The farm’s historic buildings are being renovated with plans to provide a retrospective look at the region’s proud equestrian history to future generations. In addition to the dog park and a locally stocked fishing pond, The Park at Harlinsdale Farm provides beautifully-groomed lawns, white-washed four-plank fences and pea gravel drives reminiscent of stately horse farms of the time.
Long considered Nashville’s own “Walden Pond,” Radnor Lake is also one of Nashville’s outdoor treasures. Comprising 904 acres of pristine wildlife and ecological diversity, Radnor Lake is a popular destination for hikers, nature lovers and photographers. Begun as a former corporate retreat for railroad executives, Radnor Lake is the quintessential example of preserving nature for a community. Henry David Thoreau wrote in 1853, “I have a room all to myself; it is nature.” And so does every visitor to Radnor Lake. One of our area’s most visited parks, it still is able to maintain that feeling of solitude and reflection while traversing through its hiking trails and scenic views around the lake. A trip to Radnor Lake at any time of year is not to be missed, but the fall season is an especially good time to plan a trip. The old-growth forest of the area that has been so well preserved is on breath-taking display once the leaves begin to turn. It is a sight to behold! We encourage you to plan a trip soon. You will not be disappointed!
Not to be outdone by our local city and state greenspaces, federally-maintained parks also provide excellent opportunity for local leisure activities and educational interests. One of the flagship parks in our area would be the Natchez Trace Parkway, a Federal Scenic Trail that runs from Natchez, Miss. to its zenith in Nashville. Many a hiker, camper, horseman, and picnicker has enjoyed the amenities along “the Trace,” as locals call it. A parkway closed to highway traffic, the Natchez Trace offers rare glimpses into history with its many stops along its path that portray beautiful views, important ecological material and historical markers. Information on Native American activities, early settlers’ involvement and frontier exploration is readily available on the Natchez Trace.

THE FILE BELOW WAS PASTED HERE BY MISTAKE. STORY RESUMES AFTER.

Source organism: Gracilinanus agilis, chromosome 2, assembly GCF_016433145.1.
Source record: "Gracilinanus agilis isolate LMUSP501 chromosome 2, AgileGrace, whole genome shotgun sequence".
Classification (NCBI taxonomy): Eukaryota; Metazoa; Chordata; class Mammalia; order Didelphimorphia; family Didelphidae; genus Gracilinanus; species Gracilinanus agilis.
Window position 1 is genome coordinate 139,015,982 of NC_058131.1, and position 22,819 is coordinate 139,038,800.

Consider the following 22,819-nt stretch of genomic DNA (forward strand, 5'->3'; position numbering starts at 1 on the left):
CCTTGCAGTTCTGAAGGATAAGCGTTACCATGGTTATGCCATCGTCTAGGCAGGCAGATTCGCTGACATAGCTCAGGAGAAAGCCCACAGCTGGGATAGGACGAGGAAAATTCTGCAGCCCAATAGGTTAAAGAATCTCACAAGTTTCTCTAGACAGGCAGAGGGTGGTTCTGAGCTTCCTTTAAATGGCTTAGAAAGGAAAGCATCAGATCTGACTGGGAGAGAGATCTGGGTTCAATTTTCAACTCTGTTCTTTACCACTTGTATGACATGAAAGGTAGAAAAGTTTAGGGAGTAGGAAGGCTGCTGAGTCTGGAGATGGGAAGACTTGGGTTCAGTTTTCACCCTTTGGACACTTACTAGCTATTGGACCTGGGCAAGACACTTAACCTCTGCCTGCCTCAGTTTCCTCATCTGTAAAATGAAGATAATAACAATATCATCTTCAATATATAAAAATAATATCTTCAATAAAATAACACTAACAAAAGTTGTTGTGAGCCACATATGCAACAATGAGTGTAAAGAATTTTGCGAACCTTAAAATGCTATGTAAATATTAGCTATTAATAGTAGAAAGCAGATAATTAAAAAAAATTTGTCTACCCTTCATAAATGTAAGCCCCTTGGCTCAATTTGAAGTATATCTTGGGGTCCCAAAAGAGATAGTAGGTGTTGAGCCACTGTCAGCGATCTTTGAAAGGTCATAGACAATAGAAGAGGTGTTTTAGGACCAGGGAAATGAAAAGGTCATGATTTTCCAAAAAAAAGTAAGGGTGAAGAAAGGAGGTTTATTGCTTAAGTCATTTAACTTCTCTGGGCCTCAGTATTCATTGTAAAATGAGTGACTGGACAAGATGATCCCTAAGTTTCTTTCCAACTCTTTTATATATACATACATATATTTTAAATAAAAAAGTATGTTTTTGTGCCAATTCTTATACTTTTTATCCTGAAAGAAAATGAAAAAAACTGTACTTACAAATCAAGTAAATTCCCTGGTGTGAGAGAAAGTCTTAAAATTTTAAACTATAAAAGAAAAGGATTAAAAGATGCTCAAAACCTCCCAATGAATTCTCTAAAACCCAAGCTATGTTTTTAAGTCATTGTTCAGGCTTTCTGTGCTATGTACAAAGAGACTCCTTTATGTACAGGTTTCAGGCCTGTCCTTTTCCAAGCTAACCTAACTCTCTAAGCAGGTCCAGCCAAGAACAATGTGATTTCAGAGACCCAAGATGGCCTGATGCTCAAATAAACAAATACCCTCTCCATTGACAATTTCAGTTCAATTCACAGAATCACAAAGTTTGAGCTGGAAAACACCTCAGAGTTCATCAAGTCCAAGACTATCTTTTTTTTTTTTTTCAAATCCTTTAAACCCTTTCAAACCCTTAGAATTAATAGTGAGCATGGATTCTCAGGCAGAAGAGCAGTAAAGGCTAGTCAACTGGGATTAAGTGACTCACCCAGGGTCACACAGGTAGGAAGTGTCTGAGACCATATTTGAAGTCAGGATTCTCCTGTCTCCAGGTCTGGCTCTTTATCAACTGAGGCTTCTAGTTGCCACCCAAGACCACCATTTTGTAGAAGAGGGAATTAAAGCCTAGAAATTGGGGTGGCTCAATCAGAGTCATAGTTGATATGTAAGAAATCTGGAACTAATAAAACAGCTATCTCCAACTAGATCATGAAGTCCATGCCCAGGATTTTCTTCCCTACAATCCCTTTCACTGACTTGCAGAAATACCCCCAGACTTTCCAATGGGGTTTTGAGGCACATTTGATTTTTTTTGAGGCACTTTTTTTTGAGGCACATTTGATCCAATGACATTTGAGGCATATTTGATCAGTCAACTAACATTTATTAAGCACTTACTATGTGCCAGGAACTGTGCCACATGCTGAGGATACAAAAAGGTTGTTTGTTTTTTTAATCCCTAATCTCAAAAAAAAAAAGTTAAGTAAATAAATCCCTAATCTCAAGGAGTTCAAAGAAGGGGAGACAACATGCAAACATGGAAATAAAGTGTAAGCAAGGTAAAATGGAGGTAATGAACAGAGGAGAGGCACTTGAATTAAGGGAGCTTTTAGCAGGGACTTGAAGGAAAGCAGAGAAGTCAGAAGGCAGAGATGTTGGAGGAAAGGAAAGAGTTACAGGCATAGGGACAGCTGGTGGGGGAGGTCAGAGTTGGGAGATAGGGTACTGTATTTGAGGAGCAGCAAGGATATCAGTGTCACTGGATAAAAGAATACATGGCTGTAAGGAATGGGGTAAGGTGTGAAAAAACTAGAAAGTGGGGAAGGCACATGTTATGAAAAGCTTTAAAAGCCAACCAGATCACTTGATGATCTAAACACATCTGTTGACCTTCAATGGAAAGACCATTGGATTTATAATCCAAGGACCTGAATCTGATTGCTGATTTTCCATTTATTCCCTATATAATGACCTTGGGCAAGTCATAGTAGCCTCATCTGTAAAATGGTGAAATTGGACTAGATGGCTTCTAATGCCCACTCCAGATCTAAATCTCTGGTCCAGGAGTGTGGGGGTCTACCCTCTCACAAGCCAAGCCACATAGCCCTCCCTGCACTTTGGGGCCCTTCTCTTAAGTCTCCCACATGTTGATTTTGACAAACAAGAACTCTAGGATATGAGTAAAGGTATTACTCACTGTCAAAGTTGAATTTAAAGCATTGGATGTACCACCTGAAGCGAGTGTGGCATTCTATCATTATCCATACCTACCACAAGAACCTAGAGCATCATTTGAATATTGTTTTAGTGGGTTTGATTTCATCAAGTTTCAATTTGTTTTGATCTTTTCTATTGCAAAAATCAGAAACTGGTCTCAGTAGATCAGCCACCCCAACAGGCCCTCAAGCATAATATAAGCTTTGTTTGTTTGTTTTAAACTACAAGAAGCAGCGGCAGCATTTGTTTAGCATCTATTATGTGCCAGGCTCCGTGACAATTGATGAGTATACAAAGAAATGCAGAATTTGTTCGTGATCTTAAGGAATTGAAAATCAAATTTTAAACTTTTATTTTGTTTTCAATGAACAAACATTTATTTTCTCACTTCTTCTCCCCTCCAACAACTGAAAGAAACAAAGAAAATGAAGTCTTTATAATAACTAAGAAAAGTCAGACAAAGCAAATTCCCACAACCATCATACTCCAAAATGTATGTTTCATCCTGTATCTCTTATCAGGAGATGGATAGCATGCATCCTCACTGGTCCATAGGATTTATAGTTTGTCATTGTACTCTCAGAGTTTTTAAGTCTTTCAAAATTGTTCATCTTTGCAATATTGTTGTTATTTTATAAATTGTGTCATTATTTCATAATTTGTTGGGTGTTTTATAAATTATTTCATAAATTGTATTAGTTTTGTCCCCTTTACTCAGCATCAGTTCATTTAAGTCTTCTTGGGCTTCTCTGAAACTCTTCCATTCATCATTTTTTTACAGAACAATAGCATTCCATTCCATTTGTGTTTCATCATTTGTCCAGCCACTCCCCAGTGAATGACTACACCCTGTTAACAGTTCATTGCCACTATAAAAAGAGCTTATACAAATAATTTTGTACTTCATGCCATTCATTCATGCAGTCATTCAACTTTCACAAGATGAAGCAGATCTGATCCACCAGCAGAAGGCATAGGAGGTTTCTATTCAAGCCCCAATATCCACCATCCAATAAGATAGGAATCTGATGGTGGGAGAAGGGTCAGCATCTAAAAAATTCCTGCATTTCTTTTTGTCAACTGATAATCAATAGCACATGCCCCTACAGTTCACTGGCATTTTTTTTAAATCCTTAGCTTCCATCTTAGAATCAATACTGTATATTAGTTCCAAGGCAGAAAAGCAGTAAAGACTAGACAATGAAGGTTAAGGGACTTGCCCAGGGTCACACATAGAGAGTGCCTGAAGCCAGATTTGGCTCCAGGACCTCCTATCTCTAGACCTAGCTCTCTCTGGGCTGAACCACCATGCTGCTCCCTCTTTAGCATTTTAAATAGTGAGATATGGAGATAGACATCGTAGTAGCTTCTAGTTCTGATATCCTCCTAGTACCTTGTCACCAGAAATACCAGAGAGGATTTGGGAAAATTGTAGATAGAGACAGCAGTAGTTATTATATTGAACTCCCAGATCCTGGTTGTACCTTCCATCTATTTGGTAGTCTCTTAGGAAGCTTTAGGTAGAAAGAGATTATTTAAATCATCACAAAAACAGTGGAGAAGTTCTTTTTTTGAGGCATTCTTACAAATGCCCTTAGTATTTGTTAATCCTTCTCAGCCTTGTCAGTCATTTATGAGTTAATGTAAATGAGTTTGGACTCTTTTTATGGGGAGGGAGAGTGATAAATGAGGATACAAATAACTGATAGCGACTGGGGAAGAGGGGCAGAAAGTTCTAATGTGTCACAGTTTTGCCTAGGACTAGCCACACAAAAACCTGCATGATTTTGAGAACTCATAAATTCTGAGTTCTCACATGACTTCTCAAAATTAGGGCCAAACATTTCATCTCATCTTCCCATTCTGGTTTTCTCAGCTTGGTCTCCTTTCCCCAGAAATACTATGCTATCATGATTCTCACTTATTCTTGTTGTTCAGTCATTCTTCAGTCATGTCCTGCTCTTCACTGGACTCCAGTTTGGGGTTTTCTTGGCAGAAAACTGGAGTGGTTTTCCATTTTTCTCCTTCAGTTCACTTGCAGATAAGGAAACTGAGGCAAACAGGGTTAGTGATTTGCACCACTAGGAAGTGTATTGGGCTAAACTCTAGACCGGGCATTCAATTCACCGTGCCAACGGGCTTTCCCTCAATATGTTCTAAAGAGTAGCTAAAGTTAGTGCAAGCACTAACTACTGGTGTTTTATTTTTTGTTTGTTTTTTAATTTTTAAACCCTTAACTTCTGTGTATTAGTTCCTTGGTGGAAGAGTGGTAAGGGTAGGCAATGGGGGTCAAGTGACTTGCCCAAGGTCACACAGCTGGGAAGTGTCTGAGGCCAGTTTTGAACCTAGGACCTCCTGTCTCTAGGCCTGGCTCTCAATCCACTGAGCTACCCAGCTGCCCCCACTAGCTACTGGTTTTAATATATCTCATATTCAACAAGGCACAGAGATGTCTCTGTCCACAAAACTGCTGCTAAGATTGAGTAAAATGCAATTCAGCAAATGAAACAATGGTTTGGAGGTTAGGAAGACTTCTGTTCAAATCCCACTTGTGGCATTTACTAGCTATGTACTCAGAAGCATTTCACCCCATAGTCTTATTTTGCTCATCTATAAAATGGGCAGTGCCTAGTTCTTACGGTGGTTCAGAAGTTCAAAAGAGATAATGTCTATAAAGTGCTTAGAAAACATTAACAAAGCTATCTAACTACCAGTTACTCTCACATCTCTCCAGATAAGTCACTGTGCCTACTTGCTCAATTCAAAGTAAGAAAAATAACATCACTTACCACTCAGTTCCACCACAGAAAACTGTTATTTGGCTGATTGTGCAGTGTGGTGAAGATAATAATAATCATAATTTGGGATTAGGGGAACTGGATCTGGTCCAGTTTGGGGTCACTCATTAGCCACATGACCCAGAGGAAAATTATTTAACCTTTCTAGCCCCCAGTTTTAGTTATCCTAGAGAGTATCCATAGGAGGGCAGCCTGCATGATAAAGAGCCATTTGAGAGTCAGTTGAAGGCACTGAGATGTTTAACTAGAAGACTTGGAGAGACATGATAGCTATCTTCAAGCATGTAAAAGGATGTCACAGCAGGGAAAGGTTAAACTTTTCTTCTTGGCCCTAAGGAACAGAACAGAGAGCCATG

While the Trace offers camping facilities in its campgrounds, it is certainly not the only spot to camp in the Nashville area! One perennially popular spot is Fall Creek Falls State Park. First opened in the 1930s and officially begun as a state park in 1944, Fall Creek Falls State Park is the “grande dame” of Tennessee’s state parks.
“The park encompasses more than 26,000 acres sprawled across the eastern top of the rugged Cumberland Plateau. Laced with cascades, gorges, waterfalls, streams and lush stands of virgin hardwood timber, the park beckons those who enjoy nature at her finest. Fall Creek Falls, at 256 feet, is one of the highest waterfall in the eastern United States,” gushes their brochure. “The park is home to a variety of activities suitable for visitors of all ages and abilities. Hikers can opt for short or long walks around the lake and to the base of Fall Creek Falls. There are two long distance overnight trails for adventure-seeking visitors while the day-use trails are designed to accommodate recreational and educational activities for all ages. More than 34 miles of trails can be explored.” It is a safe bet to say that essentially every Nashvillian, from the first generation to the last generation, has enjoyed a visit to these beloved Falls.
We hope you’ve enjoyed this sampling of what exceptional outdoor activities and areas are within our midst here in Middle Tennessee. As Thoreau so wisely said, “Nature will bear the closest inspection; she invites us to lay our eye level with the smallest leaf, and take an insect view of its plain. She has no interstices; every part is full of life.” We encourage you to take Thoreau’s advice and visit nature, right outside your own backdoor. Nashville indeed has truly remarkable greenspaces!
This story is available thanks to the sponsorship of Nissan North America